Tuesday, February 05, 2008
Ikaruga Ramen, #10 in Japan
九段 斑鳩（いかるが - 東京都千代田区九段北1-9-12
Kudan Ikaruga - 1-9-12 Kudankita, Chiyoda-ku, Tokyo
From Kudanshita station, walk north from the big intersection for a couple stop lights and turn right. It's on the right side.
This ramen shop was ranked #10 in Japan. Another tip of the hat came on a TV special dedicated to ramen that appeals to women. You see, ramen is kind of a guy thing in Japan. I don't know why this is, I've enlisted plenty of girls to accompany me on ramen hunts, but the truth is that you rarely see a female in a ramen shop. But here at Ikaruga, it was about fifty fifty.
Maybe it was the decor. The walls weren't covered with old business cards, there were actual tables to sit at, lighting was good.
Maybe it was the staff. They wore sharp black uniforms and were mostly young. They spoke with a very feminine tone. Normally, when you leave, you hear a round of arigatou gozaimasu being screamed with as much energy as can be mustered. The masu at the end is short and strong. But here the masu was long and drawn out and kind of sweet sounding. Very distinct.
Or maybe it was the ramen itself. This one was particularly creamy. Thats what stuck out the most. No strong flavors or unsightly strips of fat on the pork. A little heavy, but in a good way.
Here's the women's ramen video. Ikaruga is the fourth one.
So what can you do in this part of town? Chiyoda-ku is where the Imperial Palace is. Want to go inside? Too bad, it's off limits. The massive palace grounds is closed to the public for all except two occasions a year, the Emperor's birthday and New Years day. I happened to go this year on New Years day.
You file in line with a lot of old people and a lot of foreigners. Wait for about 20 minutes. Then the Emperor himself comes outside and gives a speech. Much of the royal family is there with him. Everyone waves their flags. Then you leave. This process is repeated all day long.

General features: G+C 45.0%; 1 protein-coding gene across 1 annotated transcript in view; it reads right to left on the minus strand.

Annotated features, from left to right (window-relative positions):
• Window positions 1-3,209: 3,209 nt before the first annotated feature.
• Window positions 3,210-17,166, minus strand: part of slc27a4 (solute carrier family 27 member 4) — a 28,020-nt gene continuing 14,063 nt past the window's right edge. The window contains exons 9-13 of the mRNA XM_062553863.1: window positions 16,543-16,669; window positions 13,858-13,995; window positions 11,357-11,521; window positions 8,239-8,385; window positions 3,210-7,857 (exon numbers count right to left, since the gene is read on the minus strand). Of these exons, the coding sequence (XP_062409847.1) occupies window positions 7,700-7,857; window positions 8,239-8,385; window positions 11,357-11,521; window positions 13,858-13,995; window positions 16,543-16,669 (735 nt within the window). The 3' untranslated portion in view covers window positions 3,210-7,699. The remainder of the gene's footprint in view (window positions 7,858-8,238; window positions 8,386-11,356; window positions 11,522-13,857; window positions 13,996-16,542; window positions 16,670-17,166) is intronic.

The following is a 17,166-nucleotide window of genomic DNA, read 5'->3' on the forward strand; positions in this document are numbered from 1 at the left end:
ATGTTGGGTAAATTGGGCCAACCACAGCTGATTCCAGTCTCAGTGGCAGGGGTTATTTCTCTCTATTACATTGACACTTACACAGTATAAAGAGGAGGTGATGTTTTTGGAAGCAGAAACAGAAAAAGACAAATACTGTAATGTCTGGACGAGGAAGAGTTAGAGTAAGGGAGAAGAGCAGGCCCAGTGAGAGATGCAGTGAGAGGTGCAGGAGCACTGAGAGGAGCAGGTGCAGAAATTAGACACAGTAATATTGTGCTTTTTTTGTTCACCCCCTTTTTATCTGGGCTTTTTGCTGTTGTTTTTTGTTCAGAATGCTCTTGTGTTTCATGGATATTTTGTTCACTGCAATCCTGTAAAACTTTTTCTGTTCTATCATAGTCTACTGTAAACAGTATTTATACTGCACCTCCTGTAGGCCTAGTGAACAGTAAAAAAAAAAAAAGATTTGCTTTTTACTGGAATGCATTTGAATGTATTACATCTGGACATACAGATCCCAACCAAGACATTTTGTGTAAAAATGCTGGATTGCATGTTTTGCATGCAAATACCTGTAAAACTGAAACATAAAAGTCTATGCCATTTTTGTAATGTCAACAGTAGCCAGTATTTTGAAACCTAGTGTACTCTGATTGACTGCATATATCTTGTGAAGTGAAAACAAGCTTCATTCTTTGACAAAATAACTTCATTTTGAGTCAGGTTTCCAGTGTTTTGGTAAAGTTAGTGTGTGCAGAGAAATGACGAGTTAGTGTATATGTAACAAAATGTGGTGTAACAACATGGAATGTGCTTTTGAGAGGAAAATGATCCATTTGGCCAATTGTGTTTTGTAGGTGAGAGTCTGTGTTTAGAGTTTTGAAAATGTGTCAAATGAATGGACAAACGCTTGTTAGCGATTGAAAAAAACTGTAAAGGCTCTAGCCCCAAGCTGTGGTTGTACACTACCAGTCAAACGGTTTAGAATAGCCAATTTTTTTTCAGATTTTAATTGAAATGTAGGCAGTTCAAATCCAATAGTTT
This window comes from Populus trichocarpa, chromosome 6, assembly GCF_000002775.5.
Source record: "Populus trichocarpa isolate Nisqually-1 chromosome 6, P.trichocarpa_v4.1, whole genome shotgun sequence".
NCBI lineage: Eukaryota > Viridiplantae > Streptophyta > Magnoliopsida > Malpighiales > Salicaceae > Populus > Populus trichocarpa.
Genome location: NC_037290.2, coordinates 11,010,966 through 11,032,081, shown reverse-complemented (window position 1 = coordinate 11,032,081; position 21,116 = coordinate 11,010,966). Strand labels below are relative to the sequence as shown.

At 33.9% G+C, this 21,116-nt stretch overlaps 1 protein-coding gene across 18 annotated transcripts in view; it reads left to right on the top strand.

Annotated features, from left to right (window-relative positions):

Sure sounds boring... is it boring? Well, kinda. You get a free paper flag, so thats a bonus. Most Japanese don't seem to really care about the Emperor. Unlike England's royal family, the Japanese royal family is relatively out of the news. Their symbol as one representing Japan is a thing of the past. Every so often you hear a discussion on the news about whether or not a girl could take the throne. But every time, the politicians just say, "Let's talk about this at a later date, when we don't have better things to do."
But it's still interesting. There are those who still want to restore the Emperor to power, and reclaim Japan's glorious past. They promote this by driving around in black vans blazing propaganda out of loudspeakers, or riding motorcycles with the mufflers cut off and revving the engines at max throttle. I don't think the emperor will be back in power anytime soon.
There are quite a few museums in this area. I wrote about them in a recent post, but the three that are closest are the National Museum of Modern Art, Craft Gallery, and Science Museum. All are great museums worth a visit. Other than that, the area is kinda quite.
On a random note... my new bicycle just got impounded. Hooray! Turns out the impound lot was two blocks from my guesthouse. Hooray! I had to pay 3000 yen to get it back. Hooray!